I love this picture of my nephew Louie. In a way, it's not that great of a picture--you can't even see his face. Just his back (with "Dudek" on his sweatshirt) and my kids goofing around with him when they were little. That's Robbie in the red, and Eli in the background in green. The time stamp says 11-27-99.
But this is what I think of when I think of Louie: Visiting his family--my in-laws--in Chicago, and my boys having a great time playing with him and his older brother Erik. First they were supervised by the grownups; later, the boys would be off on their own playing with Legos and balls. Still later, video games and bikes. My boys loved their older cousins, and I was always thrilled that Louie and Erik played so nicely with my younger ones.
This weekend, Louie's friends and family are posting pictures of Louie on facebook. Today would have been his 19th birthday. He died last spring of lymphoma.
I won't see Louie again in this life. It's a physical sensation, this loss. When I think about Louie, it feels like someone kicked me in the chest.
Looking for this photo in my albums gave me a chance to think about those years before we knew about that lymphoma. There are pictures of the boys at the zoo, at various museums (visiting Chicago-land museums was OUR family's Black Friday tradition for many years), and playing in the Dudeks' home. I have a mental image--though no photos--of Susan, my sister-in-law, great with child (Louie) at Thanksgiving, 1992. He should have been born in late November. He wasn't in any hurry.
What if we had known what the future would bring for Louie, for us? The shock, the struggle, the loss, the grief? I think that's why I love those old photos so much: because in them, we didn't know. We were all just living, enjoying life.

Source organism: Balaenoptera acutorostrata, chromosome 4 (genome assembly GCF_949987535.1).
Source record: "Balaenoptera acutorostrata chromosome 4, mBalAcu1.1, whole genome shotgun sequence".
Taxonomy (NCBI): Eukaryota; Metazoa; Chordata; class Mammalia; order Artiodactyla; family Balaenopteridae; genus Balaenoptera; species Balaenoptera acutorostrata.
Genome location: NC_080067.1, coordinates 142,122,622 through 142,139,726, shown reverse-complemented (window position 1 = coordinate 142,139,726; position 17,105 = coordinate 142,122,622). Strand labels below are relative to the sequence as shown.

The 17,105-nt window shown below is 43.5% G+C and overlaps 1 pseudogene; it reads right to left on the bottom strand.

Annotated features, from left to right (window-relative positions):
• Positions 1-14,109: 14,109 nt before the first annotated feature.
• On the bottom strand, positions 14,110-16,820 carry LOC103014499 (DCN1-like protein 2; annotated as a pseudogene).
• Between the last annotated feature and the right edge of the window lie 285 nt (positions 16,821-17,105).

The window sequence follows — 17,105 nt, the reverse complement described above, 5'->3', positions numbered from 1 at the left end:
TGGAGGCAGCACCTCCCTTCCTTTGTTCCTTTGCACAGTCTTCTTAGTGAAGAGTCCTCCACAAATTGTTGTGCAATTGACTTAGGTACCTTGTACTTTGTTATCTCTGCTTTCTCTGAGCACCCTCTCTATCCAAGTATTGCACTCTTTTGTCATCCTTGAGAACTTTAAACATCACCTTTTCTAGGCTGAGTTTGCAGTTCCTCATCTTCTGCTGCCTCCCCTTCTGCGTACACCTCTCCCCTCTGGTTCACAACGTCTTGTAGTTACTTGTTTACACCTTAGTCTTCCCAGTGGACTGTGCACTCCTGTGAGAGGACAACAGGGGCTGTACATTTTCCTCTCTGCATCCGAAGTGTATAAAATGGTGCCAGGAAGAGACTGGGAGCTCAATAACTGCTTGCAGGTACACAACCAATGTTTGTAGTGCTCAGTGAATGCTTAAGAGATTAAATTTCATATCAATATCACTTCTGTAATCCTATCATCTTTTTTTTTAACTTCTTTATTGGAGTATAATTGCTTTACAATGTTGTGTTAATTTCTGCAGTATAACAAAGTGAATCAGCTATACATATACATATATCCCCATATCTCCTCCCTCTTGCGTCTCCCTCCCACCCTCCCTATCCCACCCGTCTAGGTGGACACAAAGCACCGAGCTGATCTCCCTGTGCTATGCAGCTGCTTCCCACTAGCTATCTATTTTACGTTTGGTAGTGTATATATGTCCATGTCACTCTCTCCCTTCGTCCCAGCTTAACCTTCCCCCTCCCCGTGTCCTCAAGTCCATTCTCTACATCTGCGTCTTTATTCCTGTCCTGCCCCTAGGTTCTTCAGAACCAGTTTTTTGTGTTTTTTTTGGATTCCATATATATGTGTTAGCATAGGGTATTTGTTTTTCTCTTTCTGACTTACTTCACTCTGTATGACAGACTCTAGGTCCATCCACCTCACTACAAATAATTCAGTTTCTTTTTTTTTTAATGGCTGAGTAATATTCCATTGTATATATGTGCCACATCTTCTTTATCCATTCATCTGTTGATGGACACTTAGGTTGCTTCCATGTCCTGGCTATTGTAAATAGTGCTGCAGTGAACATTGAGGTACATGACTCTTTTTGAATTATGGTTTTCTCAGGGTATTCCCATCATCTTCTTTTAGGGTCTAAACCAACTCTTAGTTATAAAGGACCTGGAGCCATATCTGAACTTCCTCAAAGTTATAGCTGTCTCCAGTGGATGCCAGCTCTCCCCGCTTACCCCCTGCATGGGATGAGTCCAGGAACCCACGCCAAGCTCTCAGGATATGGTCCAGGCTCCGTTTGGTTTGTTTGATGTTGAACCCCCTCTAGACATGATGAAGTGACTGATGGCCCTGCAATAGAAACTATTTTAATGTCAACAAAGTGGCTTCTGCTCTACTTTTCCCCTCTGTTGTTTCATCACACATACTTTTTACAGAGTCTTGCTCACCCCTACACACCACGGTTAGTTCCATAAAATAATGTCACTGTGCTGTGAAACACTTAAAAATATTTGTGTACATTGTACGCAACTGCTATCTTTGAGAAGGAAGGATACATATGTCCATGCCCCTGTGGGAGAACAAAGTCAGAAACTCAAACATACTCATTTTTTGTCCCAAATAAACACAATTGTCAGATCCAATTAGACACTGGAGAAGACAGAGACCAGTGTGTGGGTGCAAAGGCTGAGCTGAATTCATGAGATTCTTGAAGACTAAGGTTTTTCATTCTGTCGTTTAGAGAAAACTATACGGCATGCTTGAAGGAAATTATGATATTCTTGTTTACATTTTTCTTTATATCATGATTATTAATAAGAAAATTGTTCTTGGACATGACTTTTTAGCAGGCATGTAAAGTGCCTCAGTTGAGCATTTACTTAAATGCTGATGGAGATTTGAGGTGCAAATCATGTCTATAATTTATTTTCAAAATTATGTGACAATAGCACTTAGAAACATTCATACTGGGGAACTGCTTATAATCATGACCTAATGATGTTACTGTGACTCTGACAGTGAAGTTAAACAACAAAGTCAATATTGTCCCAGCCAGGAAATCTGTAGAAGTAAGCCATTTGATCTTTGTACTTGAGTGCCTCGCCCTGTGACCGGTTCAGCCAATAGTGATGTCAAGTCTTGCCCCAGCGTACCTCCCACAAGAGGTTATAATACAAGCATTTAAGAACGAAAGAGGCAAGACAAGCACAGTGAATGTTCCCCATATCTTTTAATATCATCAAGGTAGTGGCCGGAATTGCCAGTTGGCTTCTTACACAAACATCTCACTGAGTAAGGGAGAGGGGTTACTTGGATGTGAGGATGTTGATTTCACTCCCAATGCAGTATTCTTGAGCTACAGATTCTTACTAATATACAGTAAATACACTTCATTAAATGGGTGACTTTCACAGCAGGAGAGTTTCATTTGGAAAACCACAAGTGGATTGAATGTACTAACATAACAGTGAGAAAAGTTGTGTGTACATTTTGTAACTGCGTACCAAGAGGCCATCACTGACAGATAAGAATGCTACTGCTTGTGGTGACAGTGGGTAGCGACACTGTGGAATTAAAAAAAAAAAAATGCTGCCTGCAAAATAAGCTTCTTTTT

The sermon at church this morning was on the Annunciation. Pastor Paul pointed out that it wasn't really an announcement, because the angel waited for a reply. "It was a proposal," he said. "Mary could have said 'no.'" Mary knew that accepting this proposal meant she could be in trouble as a young unmarried woman, pregnant. But what she didn't know was the real future: riding to Bethlehem at 9 months pregnant, fleeing to Egypt, watching her son's ministry grow, watching her son die.
She didn't really know the future. But she said yes.
Louie was on my mind this morning, so I interpreted the sermon in the light of his life and death. None of us knew the future when he was born, either. We just loved him. And when the future unfolded, we lost him.
But still. We don't yet know the rest. We don't know our future, and how Louie's life will impact us. God keeps urging us--Louie's friends and family--to go on. Despite the foot on the chest, we'll say "yes," too.